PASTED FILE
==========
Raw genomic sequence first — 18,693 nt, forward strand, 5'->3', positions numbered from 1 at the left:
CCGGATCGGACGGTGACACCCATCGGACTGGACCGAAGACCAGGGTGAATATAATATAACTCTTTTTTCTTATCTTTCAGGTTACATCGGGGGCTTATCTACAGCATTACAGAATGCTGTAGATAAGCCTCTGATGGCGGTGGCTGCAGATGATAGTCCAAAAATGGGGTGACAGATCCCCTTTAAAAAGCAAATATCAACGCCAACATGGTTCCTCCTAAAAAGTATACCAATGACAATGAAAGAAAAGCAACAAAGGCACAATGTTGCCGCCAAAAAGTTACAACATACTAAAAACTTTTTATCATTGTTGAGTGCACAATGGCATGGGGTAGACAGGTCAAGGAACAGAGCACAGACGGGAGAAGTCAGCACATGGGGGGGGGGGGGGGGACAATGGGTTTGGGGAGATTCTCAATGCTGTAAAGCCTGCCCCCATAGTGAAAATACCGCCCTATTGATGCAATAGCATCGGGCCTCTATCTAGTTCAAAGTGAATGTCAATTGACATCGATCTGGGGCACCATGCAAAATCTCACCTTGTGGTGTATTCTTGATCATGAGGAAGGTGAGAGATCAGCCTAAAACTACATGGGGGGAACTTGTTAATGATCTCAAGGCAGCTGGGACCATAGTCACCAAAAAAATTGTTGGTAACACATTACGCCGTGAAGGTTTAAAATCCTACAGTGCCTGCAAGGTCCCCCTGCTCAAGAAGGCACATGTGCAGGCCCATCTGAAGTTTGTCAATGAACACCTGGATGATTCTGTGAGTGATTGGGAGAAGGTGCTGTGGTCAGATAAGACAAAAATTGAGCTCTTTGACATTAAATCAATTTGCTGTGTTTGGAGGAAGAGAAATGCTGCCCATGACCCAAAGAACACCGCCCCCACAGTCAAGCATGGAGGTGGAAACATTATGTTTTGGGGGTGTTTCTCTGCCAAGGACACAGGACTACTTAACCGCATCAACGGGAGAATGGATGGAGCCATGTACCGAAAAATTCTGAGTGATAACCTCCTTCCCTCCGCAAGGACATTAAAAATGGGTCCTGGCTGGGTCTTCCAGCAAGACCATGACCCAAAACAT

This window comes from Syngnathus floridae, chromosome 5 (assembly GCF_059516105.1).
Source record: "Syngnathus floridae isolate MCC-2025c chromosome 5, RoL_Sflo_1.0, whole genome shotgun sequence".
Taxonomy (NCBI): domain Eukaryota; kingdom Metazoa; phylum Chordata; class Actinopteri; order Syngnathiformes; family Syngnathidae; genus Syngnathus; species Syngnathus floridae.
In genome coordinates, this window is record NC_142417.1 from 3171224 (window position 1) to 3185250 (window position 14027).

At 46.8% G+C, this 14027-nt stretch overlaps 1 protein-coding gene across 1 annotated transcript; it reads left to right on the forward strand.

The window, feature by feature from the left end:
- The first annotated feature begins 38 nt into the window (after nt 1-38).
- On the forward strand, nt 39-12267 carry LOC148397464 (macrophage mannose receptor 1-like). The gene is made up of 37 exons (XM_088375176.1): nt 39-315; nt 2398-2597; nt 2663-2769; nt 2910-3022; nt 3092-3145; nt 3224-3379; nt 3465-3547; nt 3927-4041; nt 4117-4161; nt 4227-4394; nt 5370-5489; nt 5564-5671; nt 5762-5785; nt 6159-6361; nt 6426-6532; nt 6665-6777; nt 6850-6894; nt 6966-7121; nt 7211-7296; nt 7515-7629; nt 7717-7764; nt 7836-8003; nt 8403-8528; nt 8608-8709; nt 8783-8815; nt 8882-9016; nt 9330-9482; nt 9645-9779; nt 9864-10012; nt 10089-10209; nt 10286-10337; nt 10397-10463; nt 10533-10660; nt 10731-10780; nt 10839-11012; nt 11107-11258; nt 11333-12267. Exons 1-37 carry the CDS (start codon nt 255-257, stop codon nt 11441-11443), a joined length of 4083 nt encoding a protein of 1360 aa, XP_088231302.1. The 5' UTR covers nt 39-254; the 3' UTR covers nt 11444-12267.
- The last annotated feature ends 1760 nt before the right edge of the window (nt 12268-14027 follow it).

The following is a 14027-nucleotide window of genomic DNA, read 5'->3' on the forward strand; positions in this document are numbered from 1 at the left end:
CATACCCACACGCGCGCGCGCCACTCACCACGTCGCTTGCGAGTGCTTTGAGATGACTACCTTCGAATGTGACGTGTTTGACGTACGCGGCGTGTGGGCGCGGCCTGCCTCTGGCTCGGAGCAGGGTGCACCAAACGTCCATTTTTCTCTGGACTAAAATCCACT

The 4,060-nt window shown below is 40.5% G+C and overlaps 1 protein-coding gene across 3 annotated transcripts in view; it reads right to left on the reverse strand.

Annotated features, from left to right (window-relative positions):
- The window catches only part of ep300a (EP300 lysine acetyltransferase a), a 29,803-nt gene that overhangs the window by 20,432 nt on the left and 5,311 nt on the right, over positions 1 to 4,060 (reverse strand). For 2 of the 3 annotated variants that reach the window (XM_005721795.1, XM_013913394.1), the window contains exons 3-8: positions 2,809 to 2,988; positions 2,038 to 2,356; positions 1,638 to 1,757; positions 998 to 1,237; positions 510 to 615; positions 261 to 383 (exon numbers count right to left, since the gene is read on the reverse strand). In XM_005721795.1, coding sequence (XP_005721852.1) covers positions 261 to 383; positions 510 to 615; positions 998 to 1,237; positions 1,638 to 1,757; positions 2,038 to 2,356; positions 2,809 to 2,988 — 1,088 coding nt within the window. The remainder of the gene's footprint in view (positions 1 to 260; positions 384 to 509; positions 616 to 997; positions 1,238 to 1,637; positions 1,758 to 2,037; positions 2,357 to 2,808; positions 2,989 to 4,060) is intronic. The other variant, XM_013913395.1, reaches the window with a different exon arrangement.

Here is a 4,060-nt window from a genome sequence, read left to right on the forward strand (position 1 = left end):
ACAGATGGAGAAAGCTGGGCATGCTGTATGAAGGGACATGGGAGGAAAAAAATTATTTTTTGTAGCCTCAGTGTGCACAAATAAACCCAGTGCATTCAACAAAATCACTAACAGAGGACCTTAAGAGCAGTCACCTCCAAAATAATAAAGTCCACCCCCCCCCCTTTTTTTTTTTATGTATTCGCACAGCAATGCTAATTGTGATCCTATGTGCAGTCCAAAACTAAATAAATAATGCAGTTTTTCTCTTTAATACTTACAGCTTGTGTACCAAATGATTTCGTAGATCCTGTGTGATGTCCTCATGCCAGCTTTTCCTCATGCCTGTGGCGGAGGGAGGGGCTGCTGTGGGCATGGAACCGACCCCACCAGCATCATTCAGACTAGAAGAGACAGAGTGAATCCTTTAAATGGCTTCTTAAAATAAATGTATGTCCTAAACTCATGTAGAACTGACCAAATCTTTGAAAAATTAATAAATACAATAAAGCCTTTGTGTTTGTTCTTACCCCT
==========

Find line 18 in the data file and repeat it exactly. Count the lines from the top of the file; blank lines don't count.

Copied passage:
ACAGATGGAGAAAGCTGGGCATGCTGTATGAAGGGACATGGGAGGAAAAAAATTATTTTTTGTAGCCTCAGTGTGCACAAATAAACCCAGTGCATTCAACAAAATCACTAACAGAGGACCTTAAGAGCAGTCACCTCCAAAATAATAAAGTCCACCCCCCCCCCTTTTTTTTTTTATGTATTCGCACAGCAATGCTAATTGTGATCCTATGTGCAGTCCAAAACTAAATAAATAATGCAGTTTTTCTCTTTAATACTTACAGCTTGTGTACCAAATGATTTCGTAGATCCTGTGTGATGTCCTCATGCCAGCTTTTCCTCATGCCTGTGGCGGAGGGAGGGGCTGCTGTGGGCATGGAACCGACCCCACCAGCATCATTCAGACTAGAAGAGACAGAGTGAATCCTTTAAATGGCTTCTTAAAATAAATGTATGTCCTAAACTCATGTAGAACTGACCAAATCTTTGAAAAATTAATAAATACAATAAAGCCTTTGTGTTTGTTCTTACCCCT